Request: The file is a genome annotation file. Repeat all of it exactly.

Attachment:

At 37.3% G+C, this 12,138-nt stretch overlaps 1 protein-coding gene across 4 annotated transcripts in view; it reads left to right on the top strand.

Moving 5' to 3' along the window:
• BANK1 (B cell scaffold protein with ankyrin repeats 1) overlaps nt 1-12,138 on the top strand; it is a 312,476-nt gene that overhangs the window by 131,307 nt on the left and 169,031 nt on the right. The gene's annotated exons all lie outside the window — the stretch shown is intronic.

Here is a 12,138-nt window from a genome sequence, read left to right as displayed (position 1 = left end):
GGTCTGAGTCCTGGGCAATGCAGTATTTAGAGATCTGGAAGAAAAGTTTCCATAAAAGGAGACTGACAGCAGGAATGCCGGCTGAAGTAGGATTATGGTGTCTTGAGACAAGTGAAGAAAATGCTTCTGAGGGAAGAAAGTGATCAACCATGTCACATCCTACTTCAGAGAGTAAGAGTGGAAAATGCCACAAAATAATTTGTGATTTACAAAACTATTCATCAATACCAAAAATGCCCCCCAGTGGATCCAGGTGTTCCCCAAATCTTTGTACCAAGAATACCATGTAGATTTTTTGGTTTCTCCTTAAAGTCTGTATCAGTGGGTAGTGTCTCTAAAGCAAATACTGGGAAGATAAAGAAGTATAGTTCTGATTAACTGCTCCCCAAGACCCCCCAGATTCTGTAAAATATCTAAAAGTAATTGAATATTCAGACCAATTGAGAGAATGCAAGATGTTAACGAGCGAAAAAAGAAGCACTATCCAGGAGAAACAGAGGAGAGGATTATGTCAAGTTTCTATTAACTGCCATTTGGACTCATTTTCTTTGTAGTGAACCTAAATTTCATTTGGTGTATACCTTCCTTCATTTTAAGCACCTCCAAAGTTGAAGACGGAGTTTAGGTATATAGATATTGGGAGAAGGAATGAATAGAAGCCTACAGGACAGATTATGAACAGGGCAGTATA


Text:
At 37.3% G+C, this 12,138-nt stretch overlaps 1 protein-coding gene across 4 annotated transcripts in view; it reads left to right on the top strand.

Moving 5' to 3' along the window:
• BANK1 (B cell scaffold protein with ankyrin repeats 1) overlaps nt 1-12,138 on the top strand; it is a 312,476-nt gene that overhangs the window by 131,307 nt on the left and 169,031 nt on the right. The gene's annotated exons all lie outside the window — the stretch shown is intronic.

Here is a 12,138-nt window from a genome sequence, read left to right as displayed (position 1 = left end):
GGTCTGAGTCCTGGGCAATGCAGTATTTAGAGATCTGGAAGAAAAGTTTCCATAAAAGGAGACTGACAGCAGGAATGCCGGCTGAAGTAGGATTATGGTGTCTTGAGACAAGTGAAGAAAATGCTTCTGAGGGAAGAAAGTGATCAACCATGTCACATCCTACTTCAGAGAGTAAGAGTGGAAAATGCCACAAAATAATTTGTGATTTACAAAACTATTCATCAATACCAAAAATGCCCCCCAGTGGATCCAGGTGTTCCCCAAATCTTTGTACCAAGAATACCATGTAGATTTTTTGGTTTCTCCTTAAAGTCTGTATCAGTGGGTAGTGTCTCTAAAGCAAATACTGGGAAGATAAAGAAGTATAGTTCTGATTAACTGCTCCCCAAGACCCCCCAGATTCTGTAAAATATCTAAAAGTAATTGAATATTCAGACCAATTGAGAGAATGCAAGATGTTAACGAGCGAAAAAAGAAGCACTATCCAGGAGAAACAGAGGAGAGGATTATGTCAAGTTTCTATTAACTGCCATTTGGACTCATTTTCTTTGTAGTGAACCTAAATTTCATTTGGTGTATACCTTCCTTCATTTTAAGCACCTCCAAAGTTGAAGACGGAGTTTAGGTATATAGATATTGGGAGAAGGAATGAATAGAAGCCTACAGGACAGATTATGAACAGGGCAGTATA